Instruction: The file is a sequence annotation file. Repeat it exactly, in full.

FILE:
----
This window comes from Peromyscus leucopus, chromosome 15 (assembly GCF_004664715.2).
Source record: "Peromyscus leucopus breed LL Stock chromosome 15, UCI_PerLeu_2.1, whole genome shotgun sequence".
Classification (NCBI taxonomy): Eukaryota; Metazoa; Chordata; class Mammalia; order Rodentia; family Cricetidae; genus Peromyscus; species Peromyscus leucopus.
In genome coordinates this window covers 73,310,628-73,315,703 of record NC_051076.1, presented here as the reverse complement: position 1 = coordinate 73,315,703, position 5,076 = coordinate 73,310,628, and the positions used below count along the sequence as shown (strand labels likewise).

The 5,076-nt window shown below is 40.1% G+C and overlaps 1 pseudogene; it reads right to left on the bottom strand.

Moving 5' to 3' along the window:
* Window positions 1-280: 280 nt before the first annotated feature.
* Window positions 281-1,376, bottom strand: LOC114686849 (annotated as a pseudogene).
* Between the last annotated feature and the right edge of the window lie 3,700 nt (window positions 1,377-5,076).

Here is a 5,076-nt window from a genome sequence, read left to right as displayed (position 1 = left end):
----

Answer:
This window comes from Peromyscus leucopus, chromosome 15 (assembly GCF_004664715.2).
Source record: "Peromyscus leucopus breed LL Stock chromosome 15, UCI_PerLeu_2.1, whole genome shotgun sequence".
Classification (NCBI taxonomy): Eukaryota; Metazoa; Chordata; class Mammalia; order Rodentia; family Cricetidae; genus Peromyscus; species Peromyscus leucopus.
In genome coordinates this window covers 73,310,628-73,315,703 of record NC_051076.1, presented here as the reverse complement: position 1 = coordinate 73,315,703, position 5,076 = coordinate 73,310,628, and the positions used below count along the sequence as shown (strand labels likewise).

The 5,076-nt window shown below is 40.1% G+C and overlaps 1 pseudogene; it reads right to left on the bottom strand.

Moving 5' to 3' along the window:
* Window positions 1-280: 280 nt before the first annotated feature.
* Window positions 281-1,376, bottom strand: LOC114686849 (annotated as a pseudogene).
* Between the last annotated feature and the right edge of the window lie 3,700 nt (window positions 1,377-5,076).

Here is a 5,076-nt window from a genome sequence, read left to right as displayed (position 1 = left end):